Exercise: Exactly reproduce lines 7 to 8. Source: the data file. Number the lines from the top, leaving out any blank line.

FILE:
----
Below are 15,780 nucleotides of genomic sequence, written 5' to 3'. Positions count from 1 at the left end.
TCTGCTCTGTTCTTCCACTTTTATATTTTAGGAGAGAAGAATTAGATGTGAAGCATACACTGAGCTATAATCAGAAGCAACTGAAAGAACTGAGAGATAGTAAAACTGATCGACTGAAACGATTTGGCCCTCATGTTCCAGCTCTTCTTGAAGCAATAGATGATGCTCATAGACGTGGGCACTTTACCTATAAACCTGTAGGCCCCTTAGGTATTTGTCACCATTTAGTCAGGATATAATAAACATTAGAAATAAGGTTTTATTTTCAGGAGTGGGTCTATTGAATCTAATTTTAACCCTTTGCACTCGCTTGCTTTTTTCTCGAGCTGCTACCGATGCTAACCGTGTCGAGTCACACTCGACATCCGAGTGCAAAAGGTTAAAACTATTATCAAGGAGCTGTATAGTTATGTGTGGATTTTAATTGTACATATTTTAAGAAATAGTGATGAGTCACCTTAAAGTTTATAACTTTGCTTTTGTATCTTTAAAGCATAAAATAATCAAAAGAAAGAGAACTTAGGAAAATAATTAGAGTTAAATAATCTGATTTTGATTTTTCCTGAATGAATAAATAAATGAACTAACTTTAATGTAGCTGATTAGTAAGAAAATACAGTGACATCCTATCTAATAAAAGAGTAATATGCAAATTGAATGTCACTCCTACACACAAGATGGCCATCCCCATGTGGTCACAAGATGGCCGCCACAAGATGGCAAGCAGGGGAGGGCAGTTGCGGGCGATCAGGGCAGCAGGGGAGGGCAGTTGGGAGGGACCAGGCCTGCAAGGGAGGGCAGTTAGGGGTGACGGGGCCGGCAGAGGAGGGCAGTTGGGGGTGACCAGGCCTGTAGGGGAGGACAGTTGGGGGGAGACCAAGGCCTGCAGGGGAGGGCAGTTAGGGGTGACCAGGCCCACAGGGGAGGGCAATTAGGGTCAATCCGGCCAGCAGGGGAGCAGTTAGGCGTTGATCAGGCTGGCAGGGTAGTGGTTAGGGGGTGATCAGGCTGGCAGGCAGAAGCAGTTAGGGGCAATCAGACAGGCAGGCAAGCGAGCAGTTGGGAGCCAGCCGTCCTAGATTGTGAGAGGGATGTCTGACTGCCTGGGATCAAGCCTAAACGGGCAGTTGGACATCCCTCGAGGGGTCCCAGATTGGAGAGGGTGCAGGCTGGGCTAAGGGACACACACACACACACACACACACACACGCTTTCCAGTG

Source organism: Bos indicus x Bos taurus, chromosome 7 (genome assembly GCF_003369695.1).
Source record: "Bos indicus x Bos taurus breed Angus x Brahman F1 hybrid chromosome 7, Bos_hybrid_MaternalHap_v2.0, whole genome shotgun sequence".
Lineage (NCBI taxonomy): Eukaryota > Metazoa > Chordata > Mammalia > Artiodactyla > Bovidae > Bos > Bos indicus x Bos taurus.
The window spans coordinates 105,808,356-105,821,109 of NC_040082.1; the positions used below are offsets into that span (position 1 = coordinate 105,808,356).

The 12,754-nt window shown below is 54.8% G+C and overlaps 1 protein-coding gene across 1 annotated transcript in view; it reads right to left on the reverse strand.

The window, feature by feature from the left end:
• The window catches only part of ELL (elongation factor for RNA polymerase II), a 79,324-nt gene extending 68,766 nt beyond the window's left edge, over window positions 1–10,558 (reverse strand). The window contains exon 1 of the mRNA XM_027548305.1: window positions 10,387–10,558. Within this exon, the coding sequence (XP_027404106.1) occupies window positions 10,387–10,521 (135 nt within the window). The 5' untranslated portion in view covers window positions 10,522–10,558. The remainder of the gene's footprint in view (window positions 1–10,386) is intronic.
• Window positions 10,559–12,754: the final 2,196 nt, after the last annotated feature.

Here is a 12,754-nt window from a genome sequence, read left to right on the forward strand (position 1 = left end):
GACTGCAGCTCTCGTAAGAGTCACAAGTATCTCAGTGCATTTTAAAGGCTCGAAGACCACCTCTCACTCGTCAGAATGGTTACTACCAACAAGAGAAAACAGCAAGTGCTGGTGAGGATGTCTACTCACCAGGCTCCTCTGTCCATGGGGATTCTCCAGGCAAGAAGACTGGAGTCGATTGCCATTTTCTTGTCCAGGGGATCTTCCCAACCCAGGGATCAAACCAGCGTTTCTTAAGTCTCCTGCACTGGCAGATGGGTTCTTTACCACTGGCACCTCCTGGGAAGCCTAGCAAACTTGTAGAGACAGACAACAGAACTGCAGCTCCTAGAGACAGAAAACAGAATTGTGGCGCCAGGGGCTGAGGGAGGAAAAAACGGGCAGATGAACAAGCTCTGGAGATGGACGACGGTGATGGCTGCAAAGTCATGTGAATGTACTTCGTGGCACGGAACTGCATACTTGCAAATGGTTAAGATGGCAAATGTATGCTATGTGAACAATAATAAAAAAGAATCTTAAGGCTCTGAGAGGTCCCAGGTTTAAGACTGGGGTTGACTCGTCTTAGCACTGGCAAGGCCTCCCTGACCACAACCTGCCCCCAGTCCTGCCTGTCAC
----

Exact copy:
The 12,754-nt window shown below is 54.8% G+C and overlaps 1 protein-coding gene across 1 annotated transcript in view; it reads right to left on the reverse strand.

The window, feature by feature from the left end: